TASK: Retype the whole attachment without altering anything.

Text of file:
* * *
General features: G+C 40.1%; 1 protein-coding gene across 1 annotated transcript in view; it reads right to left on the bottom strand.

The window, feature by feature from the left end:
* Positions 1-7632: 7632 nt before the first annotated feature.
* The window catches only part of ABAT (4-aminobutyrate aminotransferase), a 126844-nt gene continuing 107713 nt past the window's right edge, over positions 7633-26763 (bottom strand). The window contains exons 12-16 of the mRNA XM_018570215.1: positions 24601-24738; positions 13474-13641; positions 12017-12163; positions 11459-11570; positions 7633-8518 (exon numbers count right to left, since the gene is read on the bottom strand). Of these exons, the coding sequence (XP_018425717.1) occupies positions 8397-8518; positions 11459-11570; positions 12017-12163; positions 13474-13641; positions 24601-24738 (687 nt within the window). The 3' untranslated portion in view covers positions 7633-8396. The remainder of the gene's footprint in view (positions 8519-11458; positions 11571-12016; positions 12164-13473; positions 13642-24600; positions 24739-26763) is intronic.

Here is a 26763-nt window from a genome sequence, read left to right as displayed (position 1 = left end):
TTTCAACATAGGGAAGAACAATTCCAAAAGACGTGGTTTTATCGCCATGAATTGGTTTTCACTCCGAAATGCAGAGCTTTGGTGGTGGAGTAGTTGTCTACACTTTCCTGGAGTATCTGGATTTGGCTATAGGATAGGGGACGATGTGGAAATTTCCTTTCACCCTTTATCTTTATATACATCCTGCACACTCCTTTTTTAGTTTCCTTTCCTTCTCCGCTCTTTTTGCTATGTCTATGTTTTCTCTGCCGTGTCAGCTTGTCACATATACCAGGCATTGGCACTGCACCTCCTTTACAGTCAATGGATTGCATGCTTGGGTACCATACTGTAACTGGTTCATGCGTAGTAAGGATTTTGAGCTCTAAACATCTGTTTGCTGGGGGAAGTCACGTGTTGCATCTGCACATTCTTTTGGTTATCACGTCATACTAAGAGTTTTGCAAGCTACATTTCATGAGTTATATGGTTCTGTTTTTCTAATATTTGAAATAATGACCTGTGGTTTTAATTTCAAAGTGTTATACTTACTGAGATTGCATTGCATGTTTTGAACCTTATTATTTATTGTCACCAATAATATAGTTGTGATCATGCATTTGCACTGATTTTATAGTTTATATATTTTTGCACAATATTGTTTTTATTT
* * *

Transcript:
General features: G+C 40.1%; 1 protein-coding gene across 1 annotated transcript in view; it reads right to left on the bottom strand.

The window, feature by feature from the left end:
* Positions 1-7632: 7632 nt before the first annotated feature.
* The window catches only part of ABAT (4-aminobutyrate aminotransferase), a 126844-nt gene continuing 107713 nt past the window's right edge, over positions 7633-26763 (bottom strand). The window contains exons 12-16 of the mRNA XM_018570215.1: positions 24601-24738; positions 13474-13641; positions 12017-12163; positions 11459-11570; positions 7633-8518 (exon numbers count right to left, since the gene is read on the bottom strand). Of these exons, the coding sequence (XP_018425717.1) occupies positions 8397-8518; positions 11459-11570; positions 12017-12163; positions 13474-13641; positions 24601-24738 (687 nt within the window). The 3' untranslated portion in view covers positions 7633-8396. The remainder of the gene's footprint in view (positions 8519-11458; positions 11571-12016; positions 12164-13473; positions 13642-24600; positions 24739-26763) is intronic.

Here is a 26763-nt window from a genome sequence, read left to right as displayed (position 1 = left end):
TTTCAACATAGGGAAGAACAATTCCAAAAGACGTGGTTTTATCGCCATGAATTGGTTTTCACTCCGAAATGCAGAGCTTTGGTGGTGGAGTAGTTGTCTACACTTTCCTGGAGTATCTGGATTTGGCTATAGGATAGGGGACGATGTGGAAATTTCCTTTCACCCTTTATCTTTATATACATCCTGCACACTCCTTTTTTAGTTTCCTTTCCTTCTCCGCTCTTTTTGCTATGTCTATGTTTTCTCTGCCGTGTCAGCTTGTCACATATACCAGGCATTGGCACTGCACCTCCTTTACAGTCAATGGATTGCATGCTTGGGTACCATACTGTAACTGGTTCATGCGTAGTAAGGATTTTGAGCTCTAAACATCTGTTTGCTGGGGGAAGTCACGTGTTGCATCTGCACATTCTTTTGGTTATCACGTCATACTAAGAGTTTTGCAAGCTACATTTCATGAGTTATATGGTTCTGTTTTTCTAATATTTGAAATAATGACCTGTGGTTTTAATTTCAAAGTGTTATACTTACTGAGATTGCATTGCATGTTTTGAACCTTATTATTTATTGTCACCAATAATATAGTTGTGATCATGCATTTGCACTGATTTTATAGTTTATATATTTTTGCACAATATTGTTTTTATTT